Pelvic Physiotherapy vs Pads, Prolapse and Pain
Did you know that in France, every woman is assessed and treated if necessary by a pelvic floor physiotherapist after giving birth? Did you know that one in three women experience urinary leakage? Did you know that 50% of women that deliver a baby vaginally will have a minor pelvic organ prolapse? Did you know that 1/10 visits to a gynacologist is for pelvic pain? And finally, that over 30% of women perform kegel exercises incorrrectly?
If you said no to most of the statements above you are not alone. Most women and men have no idea that they can get help for issues like leakage or when things ‘just dont feel right down there’. It is a shame that women especially think leakage or pain with intercourse is just a normal part of life and having babies…..but….its not! Its not normal to leak and sex should be pleasureable and… there is a solution.
In my opinion, like France, Canada needs to be adopting a more preventative approach to treating pelvic floor dysfunction in women and men. Our pelvic floor muscles are just like any other skeletal muscle in our body. They function to support and stabilize the pelvis and the organs within, they help to move fluid and blood through the area like a sump-pump and also play a role in orgasm and sexual function.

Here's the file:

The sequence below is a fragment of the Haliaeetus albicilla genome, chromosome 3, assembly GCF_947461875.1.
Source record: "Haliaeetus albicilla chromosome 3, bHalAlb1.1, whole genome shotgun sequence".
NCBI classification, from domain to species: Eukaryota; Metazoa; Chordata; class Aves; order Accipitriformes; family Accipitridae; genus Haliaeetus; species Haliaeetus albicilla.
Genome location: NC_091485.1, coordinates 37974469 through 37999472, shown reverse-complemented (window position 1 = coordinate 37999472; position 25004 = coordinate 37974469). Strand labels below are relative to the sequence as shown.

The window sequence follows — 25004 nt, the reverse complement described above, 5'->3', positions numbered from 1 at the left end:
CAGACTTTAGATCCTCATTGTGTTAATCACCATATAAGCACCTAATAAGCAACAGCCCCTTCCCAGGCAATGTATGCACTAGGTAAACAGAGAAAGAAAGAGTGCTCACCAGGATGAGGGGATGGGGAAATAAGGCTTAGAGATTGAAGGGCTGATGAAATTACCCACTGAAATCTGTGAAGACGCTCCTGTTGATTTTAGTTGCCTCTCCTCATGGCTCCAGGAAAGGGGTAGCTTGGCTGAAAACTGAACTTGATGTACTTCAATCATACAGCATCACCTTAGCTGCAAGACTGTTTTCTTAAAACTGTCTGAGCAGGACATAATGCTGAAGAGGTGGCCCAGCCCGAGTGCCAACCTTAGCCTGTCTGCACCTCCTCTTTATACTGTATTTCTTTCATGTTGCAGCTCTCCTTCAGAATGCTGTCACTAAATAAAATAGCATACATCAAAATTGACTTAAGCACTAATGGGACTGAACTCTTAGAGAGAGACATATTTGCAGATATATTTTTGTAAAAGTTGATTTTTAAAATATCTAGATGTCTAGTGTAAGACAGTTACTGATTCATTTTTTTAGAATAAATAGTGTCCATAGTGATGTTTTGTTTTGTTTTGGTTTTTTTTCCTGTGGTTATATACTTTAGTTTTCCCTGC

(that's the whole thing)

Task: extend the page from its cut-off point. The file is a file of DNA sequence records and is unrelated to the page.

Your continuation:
We workout our bodies to stay fit, go to yoga classes to remain limber and calm yet ignore the importance of having the same strength and mobility in the muscles of our pelvic floors. Shame on us! So why is it that with such vital roles that the pelvic floor muscles play in our bodies, we ignore them? I dont believe it is a purposeful ignorance, people just dont seem to talk about it or know much about it.
A pelvic health physiotherapist can help you understand the anatomy and function of your pelvic floor. We can help you identify weakness, tension and pain from muscles, coordination problems and much more. With the proper guidance, education and treatment from a pelvic physiotherapist, many of your pelvic problems can be improved and even abolished.
It is a dis-service to all women and men out there not to have the knowledge and education that many pelvic floor dysfunctions are preventable or can be managed with appropriate treatment. Just like having our yearly physicals and regular dental check-ups, maybe we should consider visiting a pelvic physiotherapist for a ‘check-in’ so to speak.